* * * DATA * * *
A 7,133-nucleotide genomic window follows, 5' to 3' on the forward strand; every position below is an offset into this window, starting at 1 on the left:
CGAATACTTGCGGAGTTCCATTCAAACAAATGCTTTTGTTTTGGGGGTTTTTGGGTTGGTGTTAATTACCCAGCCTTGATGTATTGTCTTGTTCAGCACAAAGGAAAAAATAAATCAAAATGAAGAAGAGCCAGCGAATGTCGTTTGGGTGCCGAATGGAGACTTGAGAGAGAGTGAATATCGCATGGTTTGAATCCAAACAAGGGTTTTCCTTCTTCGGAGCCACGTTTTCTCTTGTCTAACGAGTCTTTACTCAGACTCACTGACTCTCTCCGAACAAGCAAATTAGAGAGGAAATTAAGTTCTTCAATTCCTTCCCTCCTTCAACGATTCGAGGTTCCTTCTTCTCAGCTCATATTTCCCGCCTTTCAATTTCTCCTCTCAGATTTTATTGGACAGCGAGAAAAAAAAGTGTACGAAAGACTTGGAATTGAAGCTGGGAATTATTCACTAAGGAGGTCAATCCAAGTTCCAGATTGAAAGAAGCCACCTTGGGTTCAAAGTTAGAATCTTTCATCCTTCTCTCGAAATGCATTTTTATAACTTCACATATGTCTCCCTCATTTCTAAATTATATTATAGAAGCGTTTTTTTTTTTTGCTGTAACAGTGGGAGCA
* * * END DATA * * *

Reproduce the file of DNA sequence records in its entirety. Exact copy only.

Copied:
A 7,133-nucleotide genomic window follows, 5' to 3' on the forward strand; every position below is an offset into this window, starting at 1 on the left:
CGAATACTTGCGGAGTTCCATTCAAACAAATGCTTTTGTTTTGGGGGTTTTTGGGTTGGTGTTAATTACCCAGCCTTGATGTATTGTCTTGTTCAGCACAAAGGAAAAAATAAATCAAAATGAAGAAGAGCCAGCGAATGTCGTTTGGGTGCCGAATGGAGACTTGAGAGAGAGTGAATATCGCATGGTTTGAATCCAAACAAGGGTTTTCCTTCTTCGGAGCCACGTTTTCTCTTGTCTAACGAGTCTTTACTCAGACTCACTGACTCTCTCCGAACAAGCAAATTAGAGAGGAAATTAAGTTCTTCAATTCCTTCCCTCCTTCAACGATTCGAGGTTCCTTCTTCTCAGCTCATATTTCCCGCCTTTCAATTTCTCCTCTCAGATTTTATTGGACAGCGAGAAAAAAAAGTGTACGAAAGACTTGGAATTGAAGCTGGGAATTATTCACTAAGGAGGTCAATCCAAGTTCCAGATTGAAAGAAGCCACCTTGGGTTCAAAGTTAGAATCTTTCATCCTTCTCTCGAAATGCATTTTTATAACTTCACATATGTCTCCCTCATTTCTAAATTATATTATAGAAGCGTTTTTTTTTTTTGCTGTAACAGTGGGAGCA